Assistant Professor of Physics
Search for Stable Crystal Structures with an Evolutionary Algorithm: Prediction and Discovery of a New Superconductor
March 17, 2014
Academic Building A G008, 5:00 PM
Recent advances in compound prediction methods have changed the way materials science is conducted. High-throughput and targeted searches powered by machine learning and evolutionary algorithms can considerably reduce the experimental cost in the development of high-performance materials. First theory-guided discoveries have included thermoelectric, catalytic, and battery materials. However, design of superconductors ‘from scratch’ has remained elusive due to the difficulty of finding new candidate materials that are both superconducting and synthesizable. I will describe our computational work that led to identification of a previously unknown stable FeB4 superconductor via a combination of high-throughput and evolutionary searches [1-3]. Calculation of FeB4 properties indicated that its superconductivity would be defined by phonon-mediated (aka conventional) mechanism which was unexpected for a material containing iron. My collaborators have recently synthesized the material and confirmed its predicted structural and superconducting properties . In addition, the material has been shown to be exceptionally hard. The discovery makes FeB4 the first superconductor designed fully in silico .
 A. N. Kolmogorov et al., Phys. Rev. Lett., 105, 217003 (2010)
 A. F. Bialon et al., Appl. Phys. Lett., 98 081901 (2011)
 A. N. Kolmogorov, Module for Ab Initio Structure Evolution (2009) http://maise-guide.org
 H. Gou et al. Phys. Rev. Lett., 111, 157002 (2013)
 F. Ronnig and J. L. Sarrao, Physics 6, 109 (2013) http://physics.aps.org/
Dr. Alexey Kolmogorov earned a M.S. in Physics from Moscow Institute and Physics and Technology in 1995. He was awarded a Landau Scholarship to continue his research in experimental Condensed Matter Physics at Kapitza Institue for Physical Problems. Having entered the Ph.D. program at Penn State University, Dr. Kolmogorov started working in computational Physics and did most of his studies on carbon nanomaterials. He completed the graduate program in 2004 with a Ph.D. in computational Condensed Matter Physics and a minor in Computer Science. The following postdoctoral work on the development of new materials from first principles was done in Departments of Materials, at Duke University (2004-2007) and the University of Oxford (2007-2008). In 2008, Dr. Kolmogorov was awarded a prestigious EPSRC Career Acceleration Fellowship in the UK. As a Senior Research Fellow at the University of Oxford, he led the research on the high-throughput identification of novel materials for superconductivity and hydrogen storage applications. In 2012 Dr. Kolmogorov joined the Department of Physics at Binghamton as an Assistant Professor of Physics and has expanded his research to the development of catalysts and battery materials. A major part of his research is dedicated to the adaptation of bio-inspired methods, such as evolutionary algorithms and neural networks, to Condensed Matter Physics problems.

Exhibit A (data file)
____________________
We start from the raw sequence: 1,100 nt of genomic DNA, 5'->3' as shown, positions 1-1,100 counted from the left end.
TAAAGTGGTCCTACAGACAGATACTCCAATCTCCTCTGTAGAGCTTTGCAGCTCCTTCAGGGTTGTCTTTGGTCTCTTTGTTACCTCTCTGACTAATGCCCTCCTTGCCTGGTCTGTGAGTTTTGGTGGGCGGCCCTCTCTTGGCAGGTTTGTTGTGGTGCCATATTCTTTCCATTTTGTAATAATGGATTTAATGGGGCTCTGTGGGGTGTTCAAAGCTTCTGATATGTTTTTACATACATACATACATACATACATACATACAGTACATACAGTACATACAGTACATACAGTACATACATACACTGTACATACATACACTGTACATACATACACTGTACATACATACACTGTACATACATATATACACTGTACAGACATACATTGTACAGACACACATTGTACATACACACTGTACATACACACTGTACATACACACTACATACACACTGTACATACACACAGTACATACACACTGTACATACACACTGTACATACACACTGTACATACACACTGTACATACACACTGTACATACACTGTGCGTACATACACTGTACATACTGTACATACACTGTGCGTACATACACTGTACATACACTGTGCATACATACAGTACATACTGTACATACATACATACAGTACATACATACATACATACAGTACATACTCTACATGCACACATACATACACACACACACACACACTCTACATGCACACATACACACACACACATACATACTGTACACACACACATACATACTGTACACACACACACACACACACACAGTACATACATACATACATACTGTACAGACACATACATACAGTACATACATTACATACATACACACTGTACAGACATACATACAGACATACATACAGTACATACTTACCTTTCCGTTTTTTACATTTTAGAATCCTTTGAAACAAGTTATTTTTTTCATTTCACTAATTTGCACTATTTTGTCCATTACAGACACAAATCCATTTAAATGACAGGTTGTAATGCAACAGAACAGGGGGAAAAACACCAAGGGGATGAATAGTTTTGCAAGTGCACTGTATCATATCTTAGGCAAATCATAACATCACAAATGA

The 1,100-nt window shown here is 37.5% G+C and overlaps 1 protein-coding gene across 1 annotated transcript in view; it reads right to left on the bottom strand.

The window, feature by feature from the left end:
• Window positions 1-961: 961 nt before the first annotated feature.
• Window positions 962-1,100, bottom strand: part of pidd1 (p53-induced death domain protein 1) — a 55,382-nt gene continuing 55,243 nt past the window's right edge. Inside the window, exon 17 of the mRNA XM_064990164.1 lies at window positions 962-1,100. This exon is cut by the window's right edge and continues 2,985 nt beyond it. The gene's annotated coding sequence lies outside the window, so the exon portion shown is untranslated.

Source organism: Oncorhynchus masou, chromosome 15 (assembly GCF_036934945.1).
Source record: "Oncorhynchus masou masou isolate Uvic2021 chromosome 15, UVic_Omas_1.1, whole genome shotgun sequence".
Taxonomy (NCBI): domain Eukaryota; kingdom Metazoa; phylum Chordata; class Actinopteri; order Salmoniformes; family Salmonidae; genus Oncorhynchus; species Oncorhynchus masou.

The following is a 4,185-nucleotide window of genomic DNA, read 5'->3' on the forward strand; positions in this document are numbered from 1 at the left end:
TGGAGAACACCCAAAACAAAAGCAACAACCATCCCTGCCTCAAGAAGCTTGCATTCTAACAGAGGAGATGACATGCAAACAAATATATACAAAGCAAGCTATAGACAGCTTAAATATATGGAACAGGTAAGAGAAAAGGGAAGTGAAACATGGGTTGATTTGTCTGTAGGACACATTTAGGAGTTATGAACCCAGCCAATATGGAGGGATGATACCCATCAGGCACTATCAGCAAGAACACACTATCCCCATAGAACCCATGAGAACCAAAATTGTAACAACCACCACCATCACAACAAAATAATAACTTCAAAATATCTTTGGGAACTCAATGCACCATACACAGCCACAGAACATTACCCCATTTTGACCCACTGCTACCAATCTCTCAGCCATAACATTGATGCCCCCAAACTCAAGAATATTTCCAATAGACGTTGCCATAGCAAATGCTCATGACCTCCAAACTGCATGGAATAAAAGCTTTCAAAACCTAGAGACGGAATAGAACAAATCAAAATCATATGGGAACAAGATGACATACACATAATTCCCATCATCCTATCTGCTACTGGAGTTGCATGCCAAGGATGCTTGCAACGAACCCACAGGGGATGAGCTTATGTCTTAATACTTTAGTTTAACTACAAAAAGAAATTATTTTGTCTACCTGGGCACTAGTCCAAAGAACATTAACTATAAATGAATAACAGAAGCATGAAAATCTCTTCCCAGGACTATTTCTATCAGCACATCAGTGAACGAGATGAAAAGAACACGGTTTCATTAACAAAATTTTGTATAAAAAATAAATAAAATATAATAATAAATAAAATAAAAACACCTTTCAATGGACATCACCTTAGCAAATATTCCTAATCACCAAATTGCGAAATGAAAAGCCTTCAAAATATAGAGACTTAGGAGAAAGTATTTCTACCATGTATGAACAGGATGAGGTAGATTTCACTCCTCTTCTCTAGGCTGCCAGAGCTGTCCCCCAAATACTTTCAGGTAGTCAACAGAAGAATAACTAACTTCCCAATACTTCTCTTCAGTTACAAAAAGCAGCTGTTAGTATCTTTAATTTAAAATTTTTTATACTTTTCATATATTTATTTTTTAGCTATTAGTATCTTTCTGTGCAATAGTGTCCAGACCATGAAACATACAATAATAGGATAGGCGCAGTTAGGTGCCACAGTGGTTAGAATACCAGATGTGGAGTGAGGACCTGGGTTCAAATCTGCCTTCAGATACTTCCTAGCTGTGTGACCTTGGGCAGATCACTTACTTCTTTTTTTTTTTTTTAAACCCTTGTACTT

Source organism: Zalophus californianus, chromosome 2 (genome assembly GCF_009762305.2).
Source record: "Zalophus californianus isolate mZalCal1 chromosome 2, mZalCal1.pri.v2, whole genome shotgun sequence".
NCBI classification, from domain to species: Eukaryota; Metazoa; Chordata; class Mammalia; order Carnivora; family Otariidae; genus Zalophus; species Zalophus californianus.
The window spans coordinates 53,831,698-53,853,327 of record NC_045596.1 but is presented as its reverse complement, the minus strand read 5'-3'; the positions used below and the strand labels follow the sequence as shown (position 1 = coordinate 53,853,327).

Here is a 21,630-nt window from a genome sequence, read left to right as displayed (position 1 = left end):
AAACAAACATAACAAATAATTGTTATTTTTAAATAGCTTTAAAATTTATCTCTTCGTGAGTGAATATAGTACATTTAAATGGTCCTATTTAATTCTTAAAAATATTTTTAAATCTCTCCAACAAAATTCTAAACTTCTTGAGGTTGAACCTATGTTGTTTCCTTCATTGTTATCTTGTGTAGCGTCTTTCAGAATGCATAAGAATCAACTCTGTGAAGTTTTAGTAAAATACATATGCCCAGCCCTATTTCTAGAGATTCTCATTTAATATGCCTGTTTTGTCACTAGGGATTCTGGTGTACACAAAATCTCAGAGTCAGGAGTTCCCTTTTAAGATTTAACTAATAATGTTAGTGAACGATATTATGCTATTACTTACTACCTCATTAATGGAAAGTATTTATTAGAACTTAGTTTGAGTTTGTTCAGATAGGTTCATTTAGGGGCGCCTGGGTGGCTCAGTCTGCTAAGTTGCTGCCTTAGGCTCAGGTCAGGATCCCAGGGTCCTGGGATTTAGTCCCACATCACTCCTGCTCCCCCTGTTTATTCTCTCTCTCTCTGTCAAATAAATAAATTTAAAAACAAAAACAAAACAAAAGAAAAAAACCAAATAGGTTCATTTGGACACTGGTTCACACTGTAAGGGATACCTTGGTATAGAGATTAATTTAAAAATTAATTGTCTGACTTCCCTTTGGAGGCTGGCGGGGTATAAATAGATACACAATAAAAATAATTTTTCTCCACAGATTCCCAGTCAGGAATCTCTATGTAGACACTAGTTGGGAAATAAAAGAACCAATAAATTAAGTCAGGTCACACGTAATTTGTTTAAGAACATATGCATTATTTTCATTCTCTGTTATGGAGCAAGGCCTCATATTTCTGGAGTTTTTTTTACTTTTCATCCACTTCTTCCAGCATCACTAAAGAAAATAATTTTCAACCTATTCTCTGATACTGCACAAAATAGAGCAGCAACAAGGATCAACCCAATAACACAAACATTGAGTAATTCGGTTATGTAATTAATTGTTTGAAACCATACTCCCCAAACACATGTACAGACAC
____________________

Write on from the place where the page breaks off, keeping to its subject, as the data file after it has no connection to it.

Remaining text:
Reading will be posted to the EvoS blackboard group. Anyone with a Binghamton University email address can request to be added to the blackboard group by emailing EvoS[at]binghamton[dot]edu.
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